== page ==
Some of Scotland’s most troubled children, many of whom have experienced trauma, are having their lives turned around by the opportunity to learn music through hip-hop and rap.

The Community Orientated and Opportunity Learning (COOL) project is a modest, one-to-one approach delivered by musicians who have often had to face their own troubled backgrounds.

New research by Glasgow Caledonian University (GCU) suggests that such small-scale interventions may be more effective in addressing the challenges associated with “hard-to-reach” young people.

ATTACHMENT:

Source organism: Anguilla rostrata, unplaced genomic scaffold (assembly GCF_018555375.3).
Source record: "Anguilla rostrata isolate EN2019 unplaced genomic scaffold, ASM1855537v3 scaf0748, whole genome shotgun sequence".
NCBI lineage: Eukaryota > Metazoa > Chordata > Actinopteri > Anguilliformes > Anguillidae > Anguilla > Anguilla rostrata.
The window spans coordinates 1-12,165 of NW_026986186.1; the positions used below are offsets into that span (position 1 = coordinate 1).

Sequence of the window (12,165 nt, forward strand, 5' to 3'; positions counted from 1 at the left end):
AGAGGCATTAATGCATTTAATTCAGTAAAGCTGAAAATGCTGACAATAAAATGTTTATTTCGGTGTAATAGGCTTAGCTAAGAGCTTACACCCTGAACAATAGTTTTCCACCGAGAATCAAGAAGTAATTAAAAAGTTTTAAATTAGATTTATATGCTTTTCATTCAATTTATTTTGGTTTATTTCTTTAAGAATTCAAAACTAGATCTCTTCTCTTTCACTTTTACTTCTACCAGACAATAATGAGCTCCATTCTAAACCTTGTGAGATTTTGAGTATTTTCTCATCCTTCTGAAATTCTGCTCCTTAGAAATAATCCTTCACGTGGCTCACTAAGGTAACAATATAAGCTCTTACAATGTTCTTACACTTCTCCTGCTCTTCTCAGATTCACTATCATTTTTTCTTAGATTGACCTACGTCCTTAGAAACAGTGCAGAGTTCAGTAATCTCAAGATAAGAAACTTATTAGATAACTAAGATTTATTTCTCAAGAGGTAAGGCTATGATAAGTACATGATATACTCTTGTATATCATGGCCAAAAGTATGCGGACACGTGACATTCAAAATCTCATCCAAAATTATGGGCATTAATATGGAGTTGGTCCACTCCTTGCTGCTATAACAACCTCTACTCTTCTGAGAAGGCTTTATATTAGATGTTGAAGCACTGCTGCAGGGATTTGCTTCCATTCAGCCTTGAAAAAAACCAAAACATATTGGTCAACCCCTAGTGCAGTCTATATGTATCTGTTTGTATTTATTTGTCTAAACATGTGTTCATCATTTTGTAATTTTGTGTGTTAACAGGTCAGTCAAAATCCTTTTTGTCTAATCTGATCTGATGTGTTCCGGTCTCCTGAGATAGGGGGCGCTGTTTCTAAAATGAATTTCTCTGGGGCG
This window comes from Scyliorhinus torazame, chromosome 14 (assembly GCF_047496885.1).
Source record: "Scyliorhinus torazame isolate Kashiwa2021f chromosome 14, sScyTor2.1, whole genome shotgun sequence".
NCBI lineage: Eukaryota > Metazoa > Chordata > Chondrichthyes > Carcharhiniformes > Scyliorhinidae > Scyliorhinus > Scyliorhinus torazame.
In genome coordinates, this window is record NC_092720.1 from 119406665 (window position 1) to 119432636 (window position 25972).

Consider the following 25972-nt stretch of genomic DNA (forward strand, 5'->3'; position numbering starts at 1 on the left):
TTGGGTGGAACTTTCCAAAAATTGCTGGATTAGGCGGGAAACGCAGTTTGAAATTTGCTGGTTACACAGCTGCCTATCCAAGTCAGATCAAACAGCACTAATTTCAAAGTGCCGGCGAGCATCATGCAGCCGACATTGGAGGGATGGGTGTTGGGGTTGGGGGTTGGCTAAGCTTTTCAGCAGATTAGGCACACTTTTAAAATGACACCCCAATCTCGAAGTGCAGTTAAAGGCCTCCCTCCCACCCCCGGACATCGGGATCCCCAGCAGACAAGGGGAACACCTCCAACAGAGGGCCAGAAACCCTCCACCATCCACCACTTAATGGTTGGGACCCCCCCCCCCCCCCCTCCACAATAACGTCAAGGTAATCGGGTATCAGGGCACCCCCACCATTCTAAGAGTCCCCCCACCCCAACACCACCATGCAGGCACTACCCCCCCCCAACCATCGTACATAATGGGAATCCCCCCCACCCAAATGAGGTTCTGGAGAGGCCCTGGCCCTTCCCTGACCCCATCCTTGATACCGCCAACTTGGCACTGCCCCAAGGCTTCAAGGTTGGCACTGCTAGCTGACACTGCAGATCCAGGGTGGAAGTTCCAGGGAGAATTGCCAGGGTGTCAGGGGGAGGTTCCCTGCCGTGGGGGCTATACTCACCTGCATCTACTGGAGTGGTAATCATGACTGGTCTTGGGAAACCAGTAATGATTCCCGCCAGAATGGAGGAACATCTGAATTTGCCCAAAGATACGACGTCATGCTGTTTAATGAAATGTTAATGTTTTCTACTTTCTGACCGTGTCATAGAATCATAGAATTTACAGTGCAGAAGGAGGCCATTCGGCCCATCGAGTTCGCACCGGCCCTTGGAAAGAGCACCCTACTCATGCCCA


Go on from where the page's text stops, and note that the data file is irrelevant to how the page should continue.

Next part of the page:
Heavy Sound was founded by former rapper Jordan Butler, who was homeless by the age of 13 and a victim of physical and sexual assault, with a history of addiction to drugs and alcohol. He now leads a team of tutors who use music-making to engage young people to improve their health and wellbeing. The project started last year and works with young people aged between 12 and 18, many with poor school attendance records.

Full story via Scotsman

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